I hate to throw a punch at a small, independent movie that appears to be playing at a single, obscure theater in Manhattan, a film that hasn’t even scored an official review in EW yet. But last night, about 45 minutes into Klimt, a biopic of the Austrian artist starring John Malkovich (pictured), I became overwhelmed by the urge to flee the theater. Granted, the film is told as a deathbed dream of a talented, eccentric painter, but its disjointed collection of scenes and woozy imagery — look, there’s the frozen corpse of a dog! hey, that character’s lips are suddenly covered in glitter! — made me feel like I’d downed some bad sushi with a cough-syrup chaser. Nonetheless, since I was watching the film with some out-of-town friends who were planning on catching a Klimt exhibit the following afternoon, I stayed in my seat, and let my mind drift back to two separate memories.
The first time I walked out on a movie: That’d be a free screening of The Big Hit, a godawful 1998 action vehicle starring Mark Wahlberg and Lou Diamond Phillips. If memory serves, my friend Kristen and I attended mainly to for a chance to ogle Antonio Sabato Jr. on the big screen, which made his absence from the film after the first 20 minutes a most vexing development. A scene of Wahlberg and China Chow sensuously stuffing a kosher turkey, however, pushed us over the edge; we grabbed what was left of our popcorn and took back the night. Personal victory! Yay!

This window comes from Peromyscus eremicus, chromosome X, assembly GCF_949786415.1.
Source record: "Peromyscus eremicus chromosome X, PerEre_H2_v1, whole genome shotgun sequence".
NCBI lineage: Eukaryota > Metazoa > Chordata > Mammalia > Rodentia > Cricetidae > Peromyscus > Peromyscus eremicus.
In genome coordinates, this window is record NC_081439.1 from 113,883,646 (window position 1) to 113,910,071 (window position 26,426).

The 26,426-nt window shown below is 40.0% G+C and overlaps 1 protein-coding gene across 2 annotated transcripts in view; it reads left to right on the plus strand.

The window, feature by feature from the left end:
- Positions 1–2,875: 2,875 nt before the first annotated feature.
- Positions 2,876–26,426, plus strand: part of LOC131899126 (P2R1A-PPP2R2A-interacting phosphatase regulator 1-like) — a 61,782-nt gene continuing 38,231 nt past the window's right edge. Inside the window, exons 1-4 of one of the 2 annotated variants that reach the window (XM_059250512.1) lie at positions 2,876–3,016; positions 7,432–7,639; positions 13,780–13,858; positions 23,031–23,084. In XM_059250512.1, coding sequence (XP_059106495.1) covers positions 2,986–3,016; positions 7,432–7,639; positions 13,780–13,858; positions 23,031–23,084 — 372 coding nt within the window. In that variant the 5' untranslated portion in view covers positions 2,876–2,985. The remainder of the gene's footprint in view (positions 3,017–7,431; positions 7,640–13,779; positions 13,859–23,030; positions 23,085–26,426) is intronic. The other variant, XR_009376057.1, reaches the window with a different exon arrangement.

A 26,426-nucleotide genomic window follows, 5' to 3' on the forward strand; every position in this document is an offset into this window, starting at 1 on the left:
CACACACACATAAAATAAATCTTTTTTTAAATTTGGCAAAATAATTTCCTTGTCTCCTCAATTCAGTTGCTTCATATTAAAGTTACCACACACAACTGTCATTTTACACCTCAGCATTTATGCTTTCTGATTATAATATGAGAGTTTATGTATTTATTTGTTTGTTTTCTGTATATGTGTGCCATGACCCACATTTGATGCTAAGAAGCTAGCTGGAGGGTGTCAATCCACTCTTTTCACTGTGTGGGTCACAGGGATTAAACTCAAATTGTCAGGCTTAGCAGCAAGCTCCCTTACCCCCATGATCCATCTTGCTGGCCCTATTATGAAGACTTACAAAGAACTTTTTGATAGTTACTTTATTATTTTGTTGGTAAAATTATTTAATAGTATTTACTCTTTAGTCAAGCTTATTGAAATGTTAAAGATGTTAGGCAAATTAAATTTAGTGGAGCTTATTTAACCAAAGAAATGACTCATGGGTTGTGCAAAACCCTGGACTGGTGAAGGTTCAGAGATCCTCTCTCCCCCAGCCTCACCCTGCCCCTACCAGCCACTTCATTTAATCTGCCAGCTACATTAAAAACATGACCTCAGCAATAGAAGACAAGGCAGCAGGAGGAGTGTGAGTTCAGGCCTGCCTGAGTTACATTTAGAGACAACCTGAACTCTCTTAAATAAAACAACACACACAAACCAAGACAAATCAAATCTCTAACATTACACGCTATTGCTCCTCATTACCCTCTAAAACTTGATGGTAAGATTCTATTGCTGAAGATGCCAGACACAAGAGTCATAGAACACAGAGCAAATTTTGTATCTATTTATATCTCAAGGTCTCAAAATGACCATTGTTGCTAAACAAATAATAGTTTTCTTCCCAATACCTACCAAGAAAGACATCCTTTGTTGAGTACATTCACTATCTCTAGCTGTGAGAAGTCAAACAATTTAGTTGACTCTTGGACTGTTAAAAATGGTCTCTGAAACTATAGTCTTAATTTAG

addCredit(“Klimt: Bernhard Berger”)
The last time I walked out of a movie: I probably should’veknown better, but it was a hot summer afternoon, I needed a cool,air-conditioned theater, and that remake of The Texas Chainsaw Massacrewas the only thing available. I got my cue to hit the eject buttonabout 30 minutes into the ultra-gory film, when the killer pulled out achainsaw to go to work on a still-conscious guy hanging from ameat-hook. (Urp!) I wish I could’ve done something about the three orfour pre-teen kids who’d accompanied their parents to the theater thatday, but as is often the case with horror flicks, sometimes, you’vejust got to save yourself.
And on that note, I turn the discussion to you, PopWatchers. Whatwas the first movie you ever walked out on, and how about the last? Ormaybe you’re a real stickler for getting your money’s worth, and you’venever left a movie… ever! Either way, let’s hear all about it in thecomments section below.